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U.S. auditor’s report slams Iraq oilfield restoration projects

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by Daily Commercial News

A US$722 million project to restore Iraq’s oil production facilities was undermined by weak management, contractor mistakes and Iraqi neglect, U.S. auditors say in a new report similar to many others examining the country’s reconstruction.

WASHINGTON

A US$722 million project to restore Iraq’s oil production facilities was undermined by weak management, contractor mistakes and Iraqi neglect, U.S. auditors say in a new report similar to many others examining the country’s reconstruction.

Released January 13, 2009, the report from the office of the special inspector general for Iraq reconstruction points to security concerns, postwar looting and the shoddy shape of the oil network as primary contributors to the cost of the contract awarded to KBR Inc. in January 2004.

As if this were not a challenging enough climate, the effort, administered by the U.S. Army Corps of Engineers, was hampered by a lack of direction, the report says. Cost overruns and frequent contract changes led to work being delayed or cancelled.

Nearly US$563 million of the contract costs were paid for by the U.S. The rest came from the Iraqis, who need a vibrant petroleum sector to drive their economy.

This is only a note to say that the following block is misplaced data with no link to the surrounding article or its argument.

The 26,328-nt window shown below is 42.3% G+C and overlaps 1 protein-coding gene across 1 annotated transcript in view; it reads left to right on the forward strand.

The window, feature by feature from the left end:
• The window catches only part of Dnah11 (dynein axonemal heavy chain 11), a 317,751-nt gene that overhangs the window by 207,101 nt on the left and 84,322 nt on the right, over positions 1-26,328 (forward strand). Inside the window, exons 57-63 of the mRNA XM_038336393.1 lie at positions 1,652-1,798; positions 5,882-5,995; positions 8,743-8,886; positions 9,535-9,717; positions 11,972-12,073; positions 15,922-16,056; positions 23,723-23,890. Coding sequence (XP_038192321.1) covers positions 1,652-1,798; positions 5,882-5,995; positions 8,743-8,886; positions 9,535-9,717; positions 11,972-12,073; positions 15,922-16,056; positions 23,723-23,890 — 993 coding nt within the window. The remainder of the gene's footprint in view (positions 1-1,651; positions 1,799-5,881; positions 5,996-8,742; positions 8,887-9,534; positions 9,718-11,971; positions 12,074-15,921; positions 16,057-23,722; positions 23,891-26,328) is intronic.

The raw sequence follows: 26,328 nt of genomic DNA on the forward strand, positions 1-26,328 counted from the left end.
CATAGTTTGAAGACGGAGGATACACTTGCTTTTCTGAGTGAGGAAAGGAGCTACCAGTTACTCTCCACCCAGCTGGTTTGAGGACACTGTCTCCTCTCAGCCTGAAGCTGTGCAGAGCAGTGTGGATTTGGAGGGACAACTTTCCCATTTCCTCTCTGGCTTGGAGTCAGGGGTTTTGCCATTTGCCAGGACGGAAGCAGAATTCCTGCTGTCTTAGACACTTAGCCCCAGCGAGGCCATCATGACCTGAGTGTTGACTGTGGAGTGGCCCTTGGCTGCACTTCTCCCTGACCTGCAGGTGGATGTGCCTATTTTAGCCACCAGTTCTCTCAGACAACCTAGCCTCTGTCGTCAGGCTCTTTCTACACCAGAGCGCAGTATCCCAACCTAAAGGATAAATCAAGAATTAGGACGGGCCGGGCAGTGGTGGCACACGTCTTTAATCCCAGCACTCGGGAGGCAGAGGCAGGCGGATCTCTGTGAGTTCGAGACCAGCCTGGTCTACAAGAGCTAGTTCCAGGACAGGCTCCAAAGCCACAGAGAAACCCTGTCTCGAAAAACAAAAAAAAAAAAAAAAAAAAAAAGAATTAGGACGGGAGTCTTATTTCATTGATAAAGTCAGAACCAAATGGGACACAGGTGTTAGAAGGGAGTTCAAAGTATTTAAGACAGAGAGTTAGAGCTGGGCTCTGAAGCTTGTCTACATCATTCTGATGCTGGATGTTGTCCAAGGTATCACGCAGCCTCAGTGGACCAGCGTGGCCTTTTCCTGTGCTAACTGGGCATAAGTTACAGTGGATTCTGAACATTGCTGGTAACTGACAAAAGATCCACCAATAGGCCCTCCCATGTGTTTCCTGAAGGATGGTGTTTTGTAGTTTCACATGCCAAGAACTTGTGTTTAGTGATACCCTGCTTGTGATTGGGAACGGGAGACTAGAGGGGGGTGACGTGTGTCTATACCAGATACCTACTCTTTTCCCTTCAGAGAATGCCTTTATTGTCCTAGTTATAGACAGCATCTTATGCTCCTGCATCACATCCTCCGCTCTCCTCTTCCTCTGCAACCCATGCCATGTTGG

Yet the special inspector general’s report says there are signs the Iraqis are not properly maintaining the rebuilt oil facilities and equipment. For example, gas plants in southern Iraq were renewed by KBR. A final step in the process was for the Iraqis to install rotors for a turbine gas compressor. That hasn’t been done.

“As a result, gas production at the plant is below goal, and a portion of the U.S. investment is being wasted,” the report says.

Oversight of the oil infrastructure contract suffered from too little stability among personnel. Since the contract was awarded, 13 government contracting officers served an average of four months, terms too short to keep proper watch.

The effort became so complicated that a separate company, Foster Wheeler, was paid $8.4 million to help run the program. The report indicates there was disagreement among government officials about how well Foster Wheeler performed.

KBR, the largest defense contractor in Iraq, has been heavily criticized by congressional Democrats who say the company has used its ties to former Vice President Dick Cheney to gouge U.S. taxpayers. While the report credits KBR for much of the work it did on the oil reconstruction contract, it also gives more ammunition to the company’s opponents.

KBR was not able to stick to cost and schedule goals, the reports says, and failed to track its expenditures accurately.

And in January 2007, the government notified KBR of concern over the use of substandard piping material and a fraudulent material certification by one of the company’s suppliers. A month later, KBR submitted a plan for fixing the problem. It also said it had referred the matter to the Army’s Criminal Investigation Command. But the special inspector general said it contacted the Army and it had no record of any inquiry.

KBR spokeswoman Heather Browne said the difficult conditions in Iraq in early 2004 “impacted KBR’s performance.” Yet the company was still able to improve Iraq’s oil facilities, she said.

In comments printed along with the report, the Army Corps of Engineers generally agreed with the findings, but said the report doesn’t emphasize enough the dangerous environment in which the work was being done.

Associated Press

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